Tata Despina

Associate Professor
Department of Cognition, Brain and Behavior
Area of Expertise: Biopsychology
Room: 208, Old Building, Faculty of Philosophy
Landline: +302310997369

Despina Tata completed her undergraduate studies in the department of Philosophy, Education and Psychology in Aristotle University of Thessaloniki and her postgraduate education in Aristotle University (MA in Cognitive Psychology) and State University of New York at Stony Brook (MA in Biopsychology). She was awarded a PhD degree in Biopsychology (2004, State University of New York at Stony Brook, USA, advisor: Dr. B.J. Anderson) followed by a 3-year training as post-doctoral research associate in Boston University (2004-2007, Laboratory of Neurochemistry, advisor: Dr. B.K. Yamamoto). Dr. Tata’s  research focuses on the effects of psychological stress on brain and behavior. Specifically, she studies the impact of stress on brain neuroanatomy and neurochemistry, as well as on learning, memory and emotion-related behaviors. In addition, she explores the neuroprotective role of specific environmental manipulations, such as living in enriched environmental conditions, against the negative impact of stress at a neuroanatomical, neurochemical and behavioral level. She has extended experience in preclinical behavioral testing, neuroanatomy (light and electron microscopy), and biochemical techniques (HPLC, Western blots, in vivo Microdialysis, Immunohistochemistry).

My research interests lie in the area of Behavioral Neuroscience/ Biopsychology. I am particularly interested in exploring the effects of psychological stress on brain and behavior using animal models. Specifically, I explore the impact of stress on brain neuroanatomy, neurochemistry, as well as on learning, memory and emotion-related behaviors. In addition, my research concerns the neuroprotective role of specific environmental manipulations, such as living in enriched environmental conditions, against the negative impact of stress at the neuroanatomical, neurochemical and behavioral level.

Λέξεις κλειδιά: psychological stress, environmental enrichment, limbic system, neuroanatomy, neuronal plasticity, behavior

Tata, D.A., Dandi, E., & Spandou, E.  (2021). Expression of synaptophysin and BDNF in the medial prefrontal cortex following early-life stress and neonatal hypoxia-ischemia. Developmental Psychobiology, 63(2), 173-182. doi: 10.1002/dev.22011.

Dandi, E., Kalamari, A., Touloumi, O., Lagoudaki, R., Nousiopoulou, E., Simeonidou, C., Spandou, E., Tata, D.A. (2018). The role of environmental enrichment following maternal separation: effects on behavior, stress reactivity and synaptophysin / BDNF expression in hippocampus. International Journal of Developmental Neuroscience, 67, 19-32.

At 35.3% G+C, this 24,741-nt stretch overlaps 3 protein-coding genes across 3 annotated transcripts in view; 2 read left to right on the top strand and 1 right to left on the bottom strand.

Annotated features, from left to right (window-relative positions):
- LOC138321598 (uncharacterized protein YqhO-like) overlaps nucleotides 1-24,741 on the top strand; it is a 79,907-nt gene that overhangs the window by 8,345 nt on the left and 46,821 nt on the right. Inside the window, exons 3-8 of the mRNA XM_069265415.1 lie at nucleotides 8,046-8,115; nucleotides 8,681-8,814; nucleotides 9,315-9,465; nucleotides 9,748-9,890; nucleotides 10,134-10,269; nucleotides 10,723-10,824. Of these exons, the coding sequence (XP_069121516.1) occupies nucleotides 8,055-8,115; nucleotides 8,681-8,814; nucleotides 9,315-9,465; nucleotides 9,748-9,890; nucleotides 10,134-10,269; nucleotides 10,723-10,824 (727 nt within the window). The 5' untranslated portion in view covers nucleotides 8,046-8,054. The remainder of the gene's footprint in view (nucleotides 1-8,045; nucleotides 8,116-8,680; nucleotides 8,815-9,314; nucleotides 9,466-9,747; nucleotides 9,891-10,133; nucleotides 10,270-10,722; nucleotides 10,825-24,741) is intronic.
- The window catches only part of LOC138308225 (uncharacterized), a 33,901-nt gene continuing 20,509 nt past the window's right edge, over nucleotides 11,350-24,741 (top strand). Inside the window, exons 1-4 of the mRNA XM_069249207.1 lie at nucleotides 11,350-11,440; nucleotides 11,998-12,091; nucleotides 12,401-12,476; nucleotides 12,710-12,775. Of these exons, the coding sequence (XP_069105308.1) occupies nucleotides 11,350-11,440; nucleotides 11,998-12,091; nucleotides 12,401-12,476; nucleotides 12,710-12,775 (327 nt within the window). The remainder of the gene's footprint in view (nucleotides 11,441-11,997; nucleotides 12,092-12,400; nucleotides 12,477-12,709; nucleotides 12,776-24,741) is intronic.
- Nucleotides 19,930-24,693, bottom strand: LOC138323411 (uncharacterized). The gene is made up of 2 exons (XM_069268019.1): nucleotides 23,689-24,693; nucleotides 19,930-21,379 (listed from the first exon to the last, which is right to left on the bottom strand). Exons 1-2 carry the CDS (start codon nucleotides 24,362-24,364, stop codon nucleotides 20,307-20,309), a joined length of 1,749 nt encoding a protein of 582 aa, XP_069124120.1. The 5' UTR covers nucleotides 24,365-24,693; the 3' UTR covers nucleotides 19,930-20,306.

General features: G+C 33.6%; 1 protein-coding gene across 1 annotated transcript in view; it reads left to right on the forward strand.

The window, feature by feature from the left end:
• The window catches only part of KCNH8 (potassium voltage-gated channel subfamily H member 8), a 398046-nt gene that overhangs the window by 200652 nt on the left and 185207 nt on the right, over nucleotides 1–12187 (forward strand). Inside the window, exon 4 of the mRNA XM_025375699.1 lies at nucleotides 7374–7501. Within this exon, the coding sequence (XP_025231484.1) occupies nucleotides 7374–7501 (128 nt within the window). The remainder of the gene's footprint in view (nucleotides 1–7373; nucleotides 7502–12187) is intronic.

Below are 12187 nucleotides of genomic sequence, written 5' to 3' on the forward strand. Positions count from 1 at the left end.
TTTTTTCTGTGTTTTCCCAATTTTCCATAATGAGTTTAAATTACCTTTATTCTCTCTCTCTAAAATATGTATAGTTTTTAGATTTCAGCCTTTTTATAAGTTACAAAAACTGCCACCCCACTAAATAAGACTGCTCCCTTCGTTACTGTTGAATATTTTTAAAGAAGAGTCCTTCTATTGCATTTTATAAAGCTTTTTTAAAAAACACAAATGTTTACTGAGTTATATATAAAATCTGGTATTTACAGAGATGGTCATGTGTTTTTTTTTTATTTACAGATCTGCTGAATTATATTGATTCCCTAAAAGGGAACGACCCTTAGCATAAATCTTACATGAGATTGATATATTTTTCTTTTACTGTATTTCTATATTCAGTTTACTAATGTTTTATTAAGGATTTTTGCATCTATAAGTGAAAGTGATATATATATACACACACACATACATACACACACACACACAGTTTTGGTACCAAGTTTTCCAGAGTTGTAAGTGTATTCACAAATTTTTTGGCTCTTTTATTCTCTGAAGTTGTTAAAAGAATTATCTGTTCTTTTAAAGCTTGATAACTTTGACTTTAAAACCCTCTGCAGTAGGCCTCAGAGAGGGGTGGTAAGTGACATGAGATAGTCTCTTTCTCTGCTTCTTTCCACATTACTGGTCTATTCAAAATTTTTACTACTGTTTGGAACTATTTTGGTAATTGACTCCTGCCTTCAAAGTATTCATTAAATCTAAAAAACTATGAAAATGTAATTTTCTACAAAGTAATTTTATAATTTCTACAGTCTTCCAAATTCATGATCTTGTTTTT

Tata, D.Α.  Markostamou, Ι., Ioannidis, A., Gkioka, M., Simeonidou, C., Anogianakis, G., & Spandou, E. (2015). Effects of Maternal Separation on Behavior and Brain Damage in Adult Rats Exposed to Neonatal Ηypoxia-Ιschemia. Behavioural Brain Research, 280, 51-61.

Ιωαννίδης, Α., & Τατά, Δ. Α. (2013). Επιπτώσεις του Μητρικού Αποχωρισμού στη Γνωστική Λειτουργία και σε Δείκτες Νευρογένεσης και Νευρωνικής Ευπλαστότητας σε Πειραματικά Μοντέλα Ζώων. Ελεύθερνα, Eπιστημονική Eπετηρίδα του Τμήματος Ψυχολογίας, 6, 175-207. Πανεπιστήμιο Κρήτης.

Tata, D.A. (2012). Maternal Separation as a Model of Early Stress: Effects on Aspects of Emotional Behavior and Neuroendocrine Function. Hellenic Journal of Psychology, 9, 84-101.

Tata, D.A., & Anderson, B. J. (2010). The effects of chronic glucocorticoid exposure on dendritic length, synapse numbers and glial volume in animal models: implications for hippocampal volume reductions in depression. Physiology & Behavior, 99(2), 186-193.

Anderson, B. J., McCloskey, D. P., Mitchell, N. A., & Tata, D.A. (2009).  Exercise Effects on Learning and Neural Systems.  In W. J. Chodzko-Zajko, A. F. Kramer, & L. W. Poon (Eds), Enhancing Cognitive Functioning and Brain Plasticity. Series: Aging, Exercise, and Cognition, Vol. 3 (pp. 61-84).  Champaign: Human Kinetics Publishers.

Tata, D.A., & Yamamoto, B. K. (2008). Chronic stress enhances methamphetamine-induced extracellular glutamate and excitotoxicity in the rat striatum. Synapse, 62 (5), 325-336.